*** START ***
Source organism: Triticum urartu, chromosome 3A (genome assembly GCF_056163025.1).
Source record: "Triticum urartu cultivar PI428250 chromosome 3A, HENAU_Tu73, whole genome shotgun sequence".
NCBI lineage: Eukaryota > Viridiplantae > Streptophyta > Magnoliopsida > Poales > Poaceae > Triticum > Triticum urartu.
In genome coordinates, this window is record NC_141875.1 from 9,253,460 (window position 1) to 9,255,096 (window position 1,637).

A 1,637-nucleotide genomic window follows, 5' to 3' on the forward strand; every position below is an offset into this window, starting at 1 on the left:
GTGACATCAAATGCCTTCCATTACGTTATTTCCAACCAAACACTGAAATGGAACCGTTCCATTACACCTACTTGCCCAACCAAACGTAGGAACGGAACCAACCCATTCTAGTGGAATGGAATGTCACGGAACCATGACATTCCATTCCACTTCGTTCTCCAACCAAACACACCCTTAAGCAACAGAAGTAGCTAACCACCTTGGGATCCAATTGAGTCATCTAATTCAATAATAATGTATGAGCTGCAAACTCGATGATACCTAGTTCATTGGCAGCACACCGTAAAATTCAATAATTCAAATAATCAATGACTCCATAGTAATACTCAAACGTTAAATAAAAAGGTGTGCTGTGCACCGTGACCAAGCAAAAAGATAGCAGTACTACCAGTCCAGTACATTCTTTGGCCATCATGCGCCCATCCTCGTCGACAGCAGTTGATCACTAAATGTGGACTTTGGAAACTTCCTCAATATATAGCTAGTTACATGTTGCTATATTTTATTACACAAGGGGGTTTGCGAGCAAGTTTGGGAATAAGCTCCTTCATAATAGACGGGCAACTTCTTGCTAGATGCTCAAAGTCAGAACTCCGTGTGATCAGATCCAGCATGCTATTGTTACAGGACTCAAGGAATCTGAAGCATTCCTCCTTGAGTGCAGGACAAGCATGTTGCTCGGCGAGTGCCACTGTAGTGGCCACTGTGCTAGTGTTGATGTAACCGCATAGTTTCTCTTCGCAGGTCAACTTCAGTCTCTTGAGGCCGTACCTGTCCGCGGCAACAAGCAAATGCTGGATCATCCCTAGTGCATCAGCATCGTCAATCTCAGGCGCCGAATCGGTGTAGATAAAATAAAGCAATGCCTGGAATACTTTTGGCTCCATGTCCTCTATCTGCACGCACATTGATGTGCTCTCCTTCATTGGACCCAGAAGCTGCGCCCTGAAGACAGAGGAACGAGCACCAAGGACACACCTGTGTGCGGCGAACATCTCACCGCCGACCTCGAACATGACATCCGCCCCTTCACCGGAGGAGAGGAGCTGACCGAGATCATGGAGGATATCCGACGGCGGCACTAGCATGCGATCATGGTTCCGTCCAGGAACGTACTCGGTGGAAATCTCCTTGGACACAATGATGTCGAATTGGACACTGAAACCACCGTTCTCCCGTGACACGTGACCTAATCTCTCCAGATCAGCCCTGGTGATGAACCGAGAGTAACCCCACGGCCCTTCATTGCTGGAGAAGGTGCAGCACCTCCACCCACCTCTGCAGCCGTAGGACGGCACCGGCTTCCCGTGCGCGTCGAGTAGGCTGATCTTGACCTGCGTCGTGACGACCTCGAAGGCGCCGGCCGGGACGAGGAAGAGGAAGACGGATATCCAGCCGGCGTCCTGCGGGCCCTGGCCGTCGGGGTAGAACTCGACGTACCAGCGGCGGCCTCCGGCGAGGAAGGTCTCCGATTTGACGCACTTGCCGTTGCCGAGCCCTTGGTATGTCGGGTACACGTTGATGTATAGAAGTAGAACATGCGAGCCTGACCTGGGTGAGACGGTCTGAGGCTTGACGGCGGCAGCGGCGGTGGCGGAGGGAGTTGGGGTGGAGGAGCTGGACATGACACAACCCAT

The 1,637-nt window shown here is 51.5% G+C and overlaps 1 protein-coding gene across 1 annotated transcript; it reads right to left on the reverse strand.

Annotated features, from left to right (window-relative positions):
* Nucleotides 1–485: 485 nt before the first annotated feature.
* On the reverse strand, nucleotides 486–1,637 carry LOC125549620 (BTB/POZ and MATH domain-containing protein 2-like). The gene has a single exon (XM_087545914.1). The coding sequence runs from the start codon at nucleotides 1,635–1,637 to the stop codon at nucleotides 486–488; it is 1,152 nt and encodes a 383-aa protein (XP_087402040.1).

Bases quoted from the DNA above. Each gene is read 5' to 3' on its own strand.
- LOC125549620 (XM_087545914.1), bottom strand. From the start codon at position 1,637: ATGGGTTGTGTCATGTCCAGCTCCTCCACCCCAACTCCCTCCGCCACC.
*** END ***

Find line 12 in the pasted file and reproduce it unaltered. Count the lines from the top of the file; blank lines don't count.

- LOC125549620 (XM_087545914.1), bottom strand. From the start codon at position 1,637: ATGGGTTGTGTCATGTCCAGCTCCTCCACCCCAACTCCCTCCGCCACC.